They are already here UFO culture and why we see saucers

Sarah Scoles

Book - 2020

"In They Are Already Here we meet the bigwigs, the scrappy upstarts, the field investigators, the rational people, and the unhinged kooks of this sprawling community. How do they interact with each other? How do they interact with "anomalous phenomena"? And how do they (as any group must) reflect the politics and culture of the larger world around them? We will travel along the Extraterrestrial Highway (next to Area 51) and visit the UFO Watchtower, where seeking lights in the sky is more of a spiritual quest than a "gotcha" one. We meet someone who, for a while believes they may have communicated with aliens. Where do these alleged encounters stem from? What are the emotional effects on the experiencers?"

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Location Call Number   Status
2nd Floor 001.942/Scoles Checked In
New York : Pegasus Books 2020.
Main Author
Sarah Scoles (author)
First Pegasus books edition
Physical Description
248 pages ; 24 cm
Includes bibliographical references (pages 231-240) and index.
  • 1. Da Vinci's Garage Door Opener
  • 2. The Politics Of The UFO Congress
  • 3. The Black Vault Versus The Rock Star
  • 4. The Government's Closet
  • 5. The Patron Saint, Or Something, Of Saucers
  • 6. The Mutually Supportive Mutual UFO Network
  • 7. Riding The Extraterrestrial Hypothesis Highway Into Area 51
  • 8. The Moguls Of Roswell, New Mexico
  • 9. To The Stars Above Telescope Towns
  • 10. All Along The UFO Watchtower
  • 11. It Was Always You
  • Acknowledgments
  • Selected References
  • Index
Review by Booklist Review

In They Are Already Here, science writer Scoles (Making Contact, 2017) turns her attention not to UFOs but to the people obsessed with them: believers, skeptics, and open-minded explorers. Intrigued by the recent revelation that the U.S. government has been studying UFOs, she set out to understand why some people are willing to believe outlandish explanations for mysterious occurrences and why others are completely closed to the idea. She recounts her experiences exploring and interacting with various UFO communities and organizations. Readers meet people from across the spectrum of belief and hear their perspectives. Scoles also offers a concise history of UFO phenomena in the United States, and examines how some of the most compelling UFO myths were born. It's a fascinating journey; the depth of her research is impressive and her curiosity is infectious. At times the author tries too hard to clarify her own position, which, though her honesty is appreciated, occasionally steals focus from the people she examines. Overall, it's a fun and insightful book.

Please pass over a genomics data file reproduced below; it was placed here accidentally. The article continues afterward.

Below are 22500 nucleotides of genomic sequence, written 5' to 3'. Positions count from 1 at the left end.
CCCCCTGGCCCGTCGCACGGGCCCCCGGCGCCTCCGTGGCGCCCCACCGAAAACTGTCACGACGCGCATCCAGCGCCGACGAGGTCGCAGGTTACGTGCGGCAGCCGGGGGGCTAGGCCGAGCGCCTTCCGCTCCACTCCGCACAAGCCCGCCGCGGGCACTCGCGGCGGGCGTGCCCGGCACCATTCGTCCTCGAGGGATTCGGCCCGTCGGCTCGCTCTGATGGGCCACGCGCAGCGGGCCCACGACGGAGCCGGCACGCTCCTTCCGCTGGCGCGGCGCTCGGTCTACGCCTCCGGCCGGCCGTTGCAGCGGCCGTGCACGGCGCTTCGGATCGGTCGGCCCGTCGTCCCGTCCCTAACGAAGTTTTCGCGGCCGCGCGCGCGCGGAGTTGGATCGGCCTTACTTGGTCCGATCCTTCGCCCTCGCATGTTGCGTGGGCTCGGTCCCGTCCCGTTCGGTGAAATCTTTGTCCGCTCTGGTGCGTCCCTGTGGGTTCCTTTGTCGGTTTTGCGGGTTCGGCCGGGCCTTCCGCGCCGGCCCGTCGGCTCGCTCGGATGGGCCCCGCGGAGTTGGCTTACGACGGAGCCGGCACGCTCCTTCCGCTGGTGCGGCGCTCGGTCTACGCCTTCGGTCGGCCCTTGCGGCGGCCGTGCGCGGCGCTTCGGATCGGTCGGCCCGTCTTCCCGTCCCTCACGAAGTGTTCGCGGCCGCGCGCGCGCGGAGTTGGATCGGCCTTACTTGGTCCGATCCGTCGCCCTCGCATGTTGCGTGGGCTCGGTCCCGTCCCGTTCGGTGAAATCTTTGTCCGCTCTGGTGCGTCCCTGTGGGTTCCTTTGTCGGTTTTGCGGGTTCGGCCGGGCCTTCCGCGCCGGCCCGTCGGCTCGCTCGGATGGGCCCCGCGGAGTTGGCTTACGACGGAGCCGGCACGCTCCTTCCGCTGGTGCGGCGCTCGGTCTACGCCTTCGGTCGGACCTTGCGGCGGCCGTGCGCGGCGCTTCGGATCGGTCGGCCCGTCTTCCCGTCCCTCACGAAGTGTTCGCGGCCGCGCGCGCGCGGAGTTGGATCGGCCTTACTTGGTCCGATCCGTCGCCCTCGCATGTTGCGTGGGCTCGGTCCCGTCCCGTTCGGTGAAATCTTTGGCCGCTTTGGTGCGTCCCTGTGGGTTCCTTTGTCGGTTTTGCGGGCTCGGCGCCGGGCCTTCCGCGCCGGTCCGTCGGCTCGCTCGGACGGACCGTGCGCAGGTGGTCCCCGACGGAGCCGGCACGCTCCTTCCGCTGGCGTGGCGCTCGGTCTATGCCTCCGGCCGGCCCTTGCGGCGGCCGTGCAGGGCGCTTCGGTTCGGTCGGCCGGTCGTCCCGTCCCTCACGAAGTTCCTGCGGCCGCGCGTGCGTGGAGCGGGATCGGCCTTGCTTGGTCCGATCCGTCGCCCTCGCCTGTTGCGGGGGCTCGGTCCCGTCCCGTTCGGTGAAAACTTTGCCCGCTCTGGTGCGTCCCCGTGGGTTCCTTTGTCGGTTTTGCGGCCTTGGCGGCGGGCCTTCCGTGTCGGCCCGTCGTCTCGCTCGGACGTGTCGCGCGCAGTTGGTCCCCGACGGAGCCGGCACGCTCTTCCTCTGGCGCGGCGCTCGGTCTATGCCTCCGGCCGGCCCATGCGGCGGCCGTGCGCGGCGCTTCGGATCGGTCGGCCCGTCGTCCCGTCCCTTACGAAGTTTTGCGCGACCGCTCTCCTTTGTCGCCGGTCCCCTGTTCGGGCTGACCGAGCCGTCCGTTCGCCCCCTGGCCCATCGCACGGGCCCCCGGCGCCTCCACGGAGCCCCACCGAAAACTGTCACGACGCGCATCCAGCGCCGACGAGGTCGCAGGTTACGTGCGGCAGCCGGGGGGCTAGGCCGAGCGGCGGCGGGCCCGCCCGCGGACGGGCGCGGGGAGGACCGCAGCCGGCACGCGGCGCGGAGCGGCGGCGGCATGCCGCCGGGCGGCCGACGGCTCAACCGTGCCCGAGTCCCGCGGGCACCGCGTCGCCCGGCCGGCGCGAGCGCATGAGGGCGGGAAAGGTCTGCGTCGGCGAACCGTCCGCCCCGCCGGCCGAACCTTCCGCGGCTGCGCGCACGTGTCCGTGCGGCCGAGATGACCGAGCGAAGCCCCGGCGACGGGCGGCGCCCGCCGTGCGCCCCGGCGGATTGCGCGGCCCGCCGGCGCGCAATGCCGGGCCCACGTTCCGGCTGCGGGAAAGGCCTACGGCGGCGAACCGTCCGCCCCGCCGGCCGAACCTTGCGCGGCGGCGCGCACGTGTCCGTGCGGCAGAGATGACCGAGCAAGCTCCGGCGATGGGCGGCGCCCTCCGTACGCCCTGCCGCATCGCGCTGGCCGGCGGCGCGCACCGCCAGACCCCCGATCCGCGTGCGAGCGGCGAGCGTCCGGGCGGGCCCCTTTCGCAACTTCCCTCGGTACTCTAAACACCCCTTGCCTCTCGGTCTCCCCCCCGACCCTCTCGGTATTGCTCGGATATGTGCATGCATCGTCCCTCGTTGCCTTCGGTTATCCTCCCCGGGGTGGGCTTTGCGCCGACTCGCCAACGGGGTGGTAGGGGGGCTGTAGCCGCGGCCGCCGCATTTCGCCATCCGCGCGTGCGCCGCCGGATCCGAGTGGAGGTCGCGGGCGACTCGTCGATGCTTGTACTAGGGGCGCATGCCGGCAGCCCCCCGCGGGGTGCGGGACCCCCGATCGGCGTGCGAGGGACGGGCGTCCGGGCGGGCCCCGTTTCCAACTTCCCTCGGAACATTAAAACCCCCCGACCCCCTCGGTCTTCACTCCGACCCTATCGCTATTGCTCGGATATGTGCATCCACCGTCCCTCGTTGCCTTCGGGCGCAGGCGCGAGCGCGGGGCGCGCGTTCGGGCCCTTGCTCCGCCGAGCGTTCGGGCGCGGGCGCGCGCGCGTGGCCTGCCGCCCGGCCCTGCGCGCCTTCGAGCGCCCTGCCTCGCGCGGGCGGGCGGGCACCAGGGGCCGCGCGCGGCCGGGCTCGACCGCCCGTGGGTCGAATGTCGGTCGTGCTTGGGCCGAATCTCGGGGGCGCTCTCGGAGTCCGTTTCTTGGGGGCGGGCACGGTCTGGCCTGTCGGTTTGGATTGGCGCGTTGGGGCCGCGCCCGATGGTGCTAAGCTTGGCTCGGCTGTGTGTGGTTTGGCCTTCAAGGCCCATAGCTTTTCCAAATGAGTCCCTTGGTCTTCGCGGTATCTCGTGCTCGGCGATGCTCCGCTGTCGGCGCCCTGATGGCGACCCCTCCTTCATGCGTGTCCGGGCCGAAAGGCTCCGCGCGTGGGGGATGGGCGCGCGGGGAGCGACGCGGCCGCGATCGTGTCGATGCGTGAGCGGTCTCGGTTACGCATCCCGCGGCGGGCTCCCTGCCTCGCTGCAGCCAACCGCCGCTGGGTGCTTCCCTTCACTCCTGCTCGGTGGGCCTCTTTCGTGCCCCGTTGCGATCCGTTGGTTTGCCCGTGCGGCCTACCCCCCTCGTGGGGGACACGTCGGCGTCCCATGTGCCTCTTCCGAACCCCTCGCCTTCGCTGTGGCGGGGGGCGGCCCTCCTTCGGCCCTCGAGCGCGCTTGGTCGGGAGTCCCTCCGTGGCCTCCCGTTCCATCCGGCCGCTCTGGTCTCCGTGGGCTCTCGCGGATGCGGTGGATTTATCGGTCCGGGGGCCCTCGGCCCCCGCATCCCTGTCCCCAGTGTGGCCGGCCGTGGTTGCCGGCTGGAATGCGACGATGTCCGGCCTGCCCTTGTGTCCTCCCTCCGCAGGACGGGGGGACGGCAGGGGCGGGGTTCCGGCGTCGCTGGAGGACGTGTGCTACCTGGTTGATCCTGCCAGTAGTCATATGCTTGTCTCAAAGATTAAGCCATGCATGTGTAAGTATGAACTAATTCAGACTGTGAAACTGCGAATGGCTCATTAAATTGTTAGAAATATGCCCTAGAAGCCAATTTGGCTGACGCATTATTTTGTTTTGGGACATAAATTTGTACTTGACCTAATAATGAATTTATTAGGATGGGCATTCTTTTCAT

From Booklist, Copyright (c) American Library Association. Used with permission.
Review by Publisher's Weekly Review

Inspired by the U.S. government's acknowledgment of a program to investigate UFO encounters, science writer Scoles (Making Contact) delivers a nonjudgmental, level-headed look at a long-lasting societal phenomenon. Tracing it all back to 1947, when Kenneth Arnold of Yakima, Wash., reported seeing nine flying (though not saucer-shaped) objects, Scoles discusses previously classified government records (some with entire chapters still redacted) and visits two sites pivotal to UFO lore: Area 51 in the Nevada desert, a highly guarded Air Force facility known for its secrecy and testing of new military technology; and Roswell, N.Mex., alleged site of a UFO crash. In interviewing self-appointed UFO investigators, Scoles encounters her share of "unhinged conspiracy theorists" but also meets "logical, dedicated, skeptical" people not unlike journalists such as herself. She also concludes that the government's inconsistent and murky answers to questions about UFOs haven't done it any favors. More general insights into the mercurial quality of memory and belief add considerable heft to this take on an admittedly well-worn topic. Through it all, Scoles remains an open-minded skeptic, and it's this objectivity that makes her buoyant survey so delightful to read. Agent: Zoe Sandler, ICM (Mar.)

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